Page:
Solow on Friedman’s 1968 Presidential Address and the Medium Run

From a new post by Timothy Taylor:

“Robert Solow is a notable player in these disputes: in particular, in his 1960 paper with Paul Samuelson, “Analytical Aspects of Anti-Inflation Policy” (American Economic Review, 50:2, pp. 177-194). In an essay in the Winter 2000 issue of the Journal of Economic Perspectives, “Toward a Macroeconomics of the Medium Run,”  Solow addressed this question of thinking about macroeconomic policy in the short- and the long-run. He wrote:

I can easily imagine that there is a “true” macrodynamics, valid at every time scale. But it is fearfully complicated, and nobody has a very good grip on it. At short time scales, I think, something sort of “Keynesian” is a good approximation, and surely better than anything straight “neoclassical.” At very long time scales, the interesting questions are best studied in a neoclassical framework, and attention to the Keynesian side of things would be a minor distraction. At the five-to-ten-year time scale, we have to piece things together as best we can, and look for a hybrid model that will do the job.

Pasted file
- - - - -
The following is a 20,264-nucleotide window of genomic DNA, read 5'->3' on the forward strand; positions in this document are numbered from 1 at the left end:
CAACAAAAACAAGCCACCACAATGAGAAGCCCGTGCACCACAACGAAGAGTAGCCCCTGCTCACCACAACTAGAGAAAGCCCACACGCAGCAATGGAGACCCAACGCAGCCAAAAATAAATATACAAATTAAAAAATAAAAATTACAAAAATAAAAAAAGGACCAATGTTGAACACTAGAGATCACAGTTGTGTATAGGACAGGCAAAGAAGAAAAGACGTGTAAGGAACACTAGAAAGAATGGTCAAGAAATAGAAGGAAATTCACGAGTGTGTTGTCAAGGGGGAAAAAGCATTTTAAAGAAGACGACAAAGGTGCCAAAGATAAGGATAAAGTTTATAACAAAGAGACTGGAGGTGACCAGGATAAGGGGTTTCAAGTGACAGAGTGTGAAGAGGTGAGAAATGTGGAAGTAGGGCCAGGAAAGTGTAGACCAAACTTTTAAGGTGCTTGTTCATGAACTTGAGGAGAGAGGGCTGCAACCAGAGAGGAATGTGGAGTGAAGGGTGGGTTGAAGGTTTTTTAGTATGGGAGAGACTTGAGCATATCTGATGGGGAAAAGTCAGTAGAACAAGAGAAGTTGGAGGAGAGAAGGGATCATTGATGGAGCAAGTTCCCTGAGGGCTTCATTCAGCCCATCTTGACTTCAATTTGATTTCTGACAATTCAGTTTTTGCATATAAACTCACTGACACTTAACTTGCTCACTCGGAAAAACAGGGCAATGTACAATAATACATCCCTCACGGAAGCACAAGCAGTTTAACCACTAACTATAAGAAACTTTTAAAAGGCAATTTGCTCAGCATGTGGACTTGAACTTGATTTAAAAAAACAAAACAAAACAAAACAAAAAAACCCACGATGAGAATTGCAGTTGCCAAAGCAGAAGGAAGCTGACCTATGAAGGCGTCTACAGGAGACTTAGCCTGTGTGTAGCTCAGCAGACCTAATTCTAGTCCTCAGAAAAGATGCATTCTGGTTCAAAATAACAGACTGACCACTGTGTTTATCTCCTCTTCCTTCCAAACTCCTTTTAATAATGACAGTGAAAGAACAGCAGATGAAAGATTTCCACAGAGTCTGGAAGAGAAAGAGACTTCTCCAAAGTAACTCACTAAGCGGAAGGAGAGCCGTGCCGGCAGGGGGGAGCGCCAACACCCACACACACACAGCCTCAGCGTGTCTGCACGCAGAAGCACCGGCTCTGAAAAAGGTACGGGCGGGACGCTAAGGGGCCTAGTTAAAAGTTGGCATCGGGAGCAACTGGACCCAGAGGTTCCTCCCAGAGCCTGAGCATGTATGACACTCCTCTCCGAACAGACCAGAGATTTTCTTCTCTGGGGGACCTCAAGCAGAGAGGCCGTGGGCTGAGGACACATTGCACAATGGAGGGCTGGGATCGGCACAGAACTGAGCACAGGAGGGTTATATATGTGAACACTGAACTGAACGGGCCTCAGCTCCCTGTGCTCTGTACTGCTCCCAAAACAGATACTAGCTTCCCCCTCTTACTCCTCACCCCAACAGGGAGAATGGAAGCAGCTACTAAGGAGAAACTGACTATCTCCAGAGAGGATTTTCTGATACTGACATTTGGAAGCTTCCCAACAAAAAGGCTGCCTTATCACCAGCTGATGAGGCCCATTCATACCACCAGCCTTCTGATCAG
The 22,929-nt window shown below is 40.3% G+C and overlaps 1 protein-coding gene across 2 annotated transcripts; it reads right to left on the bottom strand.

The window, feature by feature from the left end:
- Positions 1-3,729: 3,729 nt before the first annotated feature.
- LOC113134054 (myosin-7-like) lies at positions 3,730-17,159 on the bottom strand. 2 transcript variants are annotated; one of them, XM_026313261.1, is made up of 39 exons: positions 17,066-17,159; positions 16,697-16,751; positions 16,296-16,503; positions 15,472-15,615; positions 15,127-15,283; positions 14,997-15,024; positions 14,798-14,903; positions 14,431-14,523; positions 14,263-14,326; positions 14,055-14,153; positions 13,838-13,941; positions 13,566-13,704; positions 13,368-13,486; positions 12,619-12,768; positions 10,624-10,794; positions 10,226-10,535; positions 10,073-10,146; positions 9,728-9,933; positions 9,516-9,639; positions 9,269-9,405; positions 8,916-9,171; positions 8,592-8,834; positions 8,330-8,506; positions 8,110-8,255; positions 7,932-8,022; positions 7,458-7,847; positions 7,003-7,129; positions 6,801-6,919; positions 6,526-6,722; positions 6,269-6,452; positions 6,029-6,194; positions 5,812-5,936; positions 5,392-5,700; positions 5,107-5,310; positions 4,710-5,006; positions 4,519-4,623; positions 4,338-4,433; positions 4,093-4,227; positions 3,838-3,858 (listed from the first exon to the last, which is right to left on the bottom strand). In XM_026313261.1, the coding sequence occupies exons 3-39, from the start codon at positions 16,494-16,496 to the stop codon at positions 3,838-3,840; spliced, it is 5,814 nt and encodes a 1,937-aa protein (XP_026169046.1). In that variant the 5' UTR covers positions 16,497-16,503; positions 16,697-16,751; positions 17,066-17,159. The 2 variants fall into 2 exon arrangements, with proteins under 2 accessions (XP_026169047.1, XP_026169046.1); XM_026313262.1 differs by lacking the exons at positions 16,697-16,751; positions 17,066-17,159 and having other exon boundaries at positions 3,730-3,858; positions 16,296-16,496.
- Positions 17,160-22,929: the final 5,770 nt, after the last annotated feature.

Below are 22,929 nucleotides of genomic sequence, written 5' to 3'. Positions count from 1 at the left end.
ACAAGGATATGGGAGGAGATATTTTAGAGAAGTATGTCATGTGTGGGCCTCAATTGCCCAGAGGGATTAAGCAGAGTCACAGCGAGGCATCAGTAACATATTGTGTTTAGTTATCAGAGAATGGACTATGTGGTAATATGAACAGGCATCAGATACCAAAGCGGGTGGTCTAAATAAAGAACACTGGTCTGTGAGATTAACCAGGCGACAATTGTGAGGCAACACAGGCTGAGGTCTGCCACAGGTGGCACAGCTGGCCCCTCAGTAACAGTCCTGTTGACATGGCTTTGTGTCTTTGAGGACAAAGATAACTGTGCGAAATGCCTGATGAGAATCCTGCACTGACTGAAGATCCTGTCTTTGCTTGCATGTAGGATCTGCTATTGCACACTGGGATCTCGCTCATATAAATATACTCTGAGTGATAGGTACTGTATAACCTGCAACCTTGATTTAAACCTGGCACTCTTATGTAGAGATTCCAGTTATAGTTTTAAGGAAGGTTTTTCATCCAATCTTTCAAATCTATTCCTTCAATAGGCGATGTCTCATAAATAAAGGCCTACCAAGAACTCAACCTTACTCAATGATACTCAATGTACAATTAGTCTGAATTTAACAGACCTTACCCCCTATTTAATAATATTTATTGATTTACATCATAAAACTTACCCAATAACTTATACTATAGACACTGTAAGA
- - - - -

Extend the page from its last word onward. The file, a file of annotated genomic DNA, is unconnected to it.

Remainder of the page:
In this most recent essay, “A Theory is a Sometime Thing,” Solow pushes this idea of medium-run thinking harder. He acknowledges that if a central bank can only cause the interest rate and unemployment rate to shift for a year or two, in the short-run before a rebound to what is determined in the long run, then when problems of lags in timing are included, macroeconomic policy might be dysfunctional. But if a central bank can affect the interest rate and the unemployment rate for a medium-run period of, say 5-7 years, then even with some uncertainty and lags, macroeocnomic policy may be quite relevant and possible. At one point, Solow writes: “The medium run is where we live.””

Posted by at 7:30 PM

Labels: Macro Demystified


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